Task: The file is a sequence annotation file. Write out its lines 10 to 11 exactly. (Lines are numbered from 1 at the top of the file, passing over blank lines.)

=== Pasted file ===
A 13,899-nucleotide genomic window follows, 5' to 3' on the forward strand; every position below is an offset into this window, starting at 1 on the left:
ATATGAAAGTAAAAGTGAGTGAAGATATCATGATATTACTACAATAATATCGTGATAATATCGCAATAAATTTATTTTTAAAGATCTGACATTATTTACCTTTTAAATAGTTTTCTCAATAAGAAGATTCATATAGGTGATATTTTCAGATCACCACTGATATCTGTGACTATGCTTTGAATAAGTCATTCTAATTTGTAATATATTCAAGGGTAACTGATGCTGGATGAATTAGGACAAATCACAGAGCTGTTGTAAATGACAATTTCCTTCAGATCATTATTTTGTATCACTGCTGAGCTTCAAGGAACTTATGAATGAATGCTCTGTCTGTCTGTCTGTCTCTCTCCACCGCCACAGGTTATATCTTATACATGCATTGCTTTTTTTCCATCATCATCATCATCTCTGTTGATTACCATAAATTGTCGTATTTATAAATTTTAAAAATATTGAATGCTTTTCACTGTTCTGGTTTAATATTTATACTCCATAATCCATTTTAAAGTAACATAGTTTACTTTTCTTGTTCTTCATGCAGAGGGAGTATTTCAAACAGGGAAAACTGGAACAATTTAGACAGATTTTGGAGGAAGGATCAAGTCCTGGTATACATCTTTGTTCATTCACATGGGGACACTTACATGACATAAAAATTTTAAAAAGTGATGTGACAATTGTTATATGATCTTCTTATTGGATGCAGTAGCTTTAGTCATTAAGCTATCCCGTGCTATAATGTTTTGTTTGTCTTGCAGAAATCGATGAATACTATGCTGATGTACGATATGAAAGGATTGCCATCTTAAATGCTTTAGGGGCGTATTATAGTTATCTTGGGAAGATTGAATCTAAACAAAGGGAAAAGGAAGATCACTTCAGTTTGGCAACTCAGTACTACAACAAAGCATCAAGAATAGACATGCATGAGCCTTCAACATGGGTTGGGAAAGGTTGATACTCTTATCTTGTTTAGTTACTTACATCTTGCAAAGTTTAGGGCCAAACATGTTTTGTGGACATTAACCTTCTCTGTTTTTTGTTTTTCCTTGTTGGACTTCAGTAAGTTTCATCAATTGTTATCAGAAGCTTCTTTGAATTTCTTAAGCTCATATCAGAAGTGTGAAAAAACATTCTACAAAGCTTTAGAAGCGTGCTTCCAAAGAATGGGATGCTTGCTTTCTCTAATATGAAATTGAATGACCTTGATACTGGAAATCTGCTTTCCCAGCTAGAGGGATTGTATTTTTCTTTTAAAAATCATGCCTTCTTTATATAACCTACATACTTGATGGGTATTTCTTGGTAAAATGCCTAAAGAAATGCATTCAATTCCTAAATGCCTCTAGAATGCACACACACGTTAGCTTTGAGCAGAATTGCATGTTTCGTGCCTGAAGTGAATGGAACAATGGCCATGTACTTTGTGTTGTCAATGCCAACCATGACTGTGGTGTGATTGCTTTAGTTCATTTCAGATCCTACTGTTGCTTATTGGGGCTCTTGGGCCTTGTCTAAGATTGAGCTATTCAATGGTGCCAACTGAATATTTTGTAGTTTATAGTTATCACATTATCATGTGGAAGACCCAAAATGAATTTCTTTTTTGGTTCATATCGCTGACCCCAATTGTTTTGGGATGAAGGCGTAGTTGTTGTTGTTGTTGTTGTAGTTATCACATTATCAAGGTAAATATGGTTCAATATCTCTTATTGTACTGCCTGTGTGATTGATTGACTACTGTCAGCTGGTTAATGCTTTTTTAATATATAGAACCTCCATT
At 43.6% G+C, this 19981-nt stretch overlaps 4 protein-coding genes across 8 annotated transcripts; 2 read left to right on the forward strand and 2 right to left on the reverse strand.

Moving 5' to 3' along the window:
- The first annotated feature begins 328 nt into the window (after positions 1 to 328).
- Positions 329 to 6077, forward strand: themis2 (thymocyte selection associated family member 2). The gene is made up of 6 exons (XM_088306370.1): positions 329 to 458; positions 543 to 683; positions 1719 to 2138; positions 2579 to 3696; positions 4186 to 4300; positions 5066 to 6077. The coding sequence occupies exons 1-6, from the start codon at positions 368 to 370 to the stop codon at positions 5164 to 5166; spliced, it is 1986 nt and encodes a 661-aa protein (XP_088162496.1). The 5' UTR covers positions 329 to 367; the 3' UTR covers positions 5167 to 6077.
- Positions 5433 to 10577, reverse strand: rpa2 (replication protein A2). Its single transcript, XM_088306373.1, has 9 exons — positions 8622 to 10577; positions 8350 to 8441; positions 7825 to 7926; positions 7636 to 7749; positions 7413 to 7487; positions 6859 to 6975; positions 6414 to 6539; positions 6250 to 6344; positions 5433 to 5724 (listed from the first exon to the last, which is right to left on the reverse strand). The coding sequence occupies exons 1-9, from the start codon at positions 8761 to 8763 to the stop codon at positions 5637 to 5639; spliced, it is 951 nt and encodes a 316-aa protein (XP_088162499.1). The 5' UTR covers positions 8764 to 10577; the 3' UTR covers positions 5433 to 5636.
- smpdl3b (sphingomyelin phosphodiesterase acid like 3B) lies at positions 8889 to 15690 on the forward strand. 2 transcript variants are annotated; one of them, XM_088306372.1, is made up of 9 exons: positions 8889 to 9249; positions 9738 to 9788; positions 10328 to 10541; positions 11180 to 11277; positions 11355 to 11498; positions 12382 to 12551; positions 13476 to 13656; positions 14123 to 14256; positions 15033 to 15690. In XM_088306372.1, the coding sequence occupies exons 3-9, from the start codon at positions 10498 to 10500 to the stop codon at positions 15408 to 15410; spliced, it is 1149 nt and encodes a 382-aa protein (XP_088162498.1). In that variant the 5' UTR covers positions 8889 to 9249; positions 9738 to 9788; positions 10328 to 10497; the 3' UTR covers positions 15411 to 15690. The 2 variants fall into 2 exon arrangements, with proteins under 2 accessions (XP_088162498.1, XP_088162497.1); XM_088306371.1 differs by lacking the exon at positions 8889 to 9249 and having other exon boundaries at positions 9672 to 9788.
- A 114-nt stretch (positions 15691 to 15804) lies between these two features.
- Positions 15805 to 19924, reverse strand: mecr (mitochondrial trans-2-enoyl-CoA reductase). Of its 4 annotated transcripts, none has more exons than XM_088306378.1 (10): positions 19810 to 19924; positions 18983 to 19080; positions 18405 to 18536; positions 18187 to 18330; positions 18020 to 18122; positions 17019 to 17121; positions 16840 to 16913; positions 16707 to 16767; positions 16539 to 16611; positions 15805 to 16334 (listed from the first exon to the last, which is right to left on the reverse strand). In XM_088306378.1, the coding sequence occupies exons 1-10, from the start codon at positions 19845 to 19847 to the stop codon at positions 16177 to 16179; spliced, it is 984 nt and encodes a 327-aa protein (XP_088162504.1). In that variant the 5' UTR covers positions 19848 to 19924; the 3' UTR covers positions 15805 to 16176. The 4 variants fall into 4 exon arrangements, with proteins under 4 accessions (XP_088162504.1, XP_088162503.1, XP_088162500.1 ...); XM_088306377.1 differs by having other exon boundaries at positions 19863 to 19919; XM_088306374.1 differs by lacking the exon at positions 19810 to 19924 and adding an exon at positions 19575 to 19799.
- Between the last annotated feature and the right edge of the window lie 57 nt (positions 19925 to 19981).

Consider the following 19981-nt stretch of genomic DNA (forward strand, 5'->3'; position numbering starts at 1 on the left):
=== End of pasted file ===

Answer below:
- Positions 15805 to 19924, reverse strand: mecr (mitochondrial trans-2-enoyl-CoA reductase). Of its 4 annotated transcripts, none has more exons than XM_088306378.1 (10): positions 19810 to 19924; positions 18983 to 19080; positions 18405 to 18536; positions 18187 to 18330; positions 18020 to 18122; positions 17019 to 17121; positions 16840 to 16913; positions 16707 to 16767; positions 16539 to 16611; positions 15805 to 16334 (listed from the first exon to the last, which is right to left on the reverse strand). In XM_088306378.1, the coding sequence occupies exons 1-10, from the start codon at positions 19845 to 19847 to the stop codon at positions 16177 to 16179; spliced, it is 984 nt and encodes a 327-aa protein (XP_088162504.1). In that variant the 5' UTR covers positions 19848 to 19924; the 3' UTR covers positions 15805 to 16176. The 4 variants fall into 4 exon arrangements, with proteins under 4 accessions (XP_088162504.1, XP_088162503.1, XP_088162500.1 ...); XM_088306377.1 differs by having other exon boundaries at positions 19863 to 19919; XM_088306374.1 differs by lacking the exon at positions 19810 to 19924 and adding an exon at positions 19575 to 19799.
- Between the last annotated feature and the right edge of the window lie 57 nt (positions 19925 to 19981).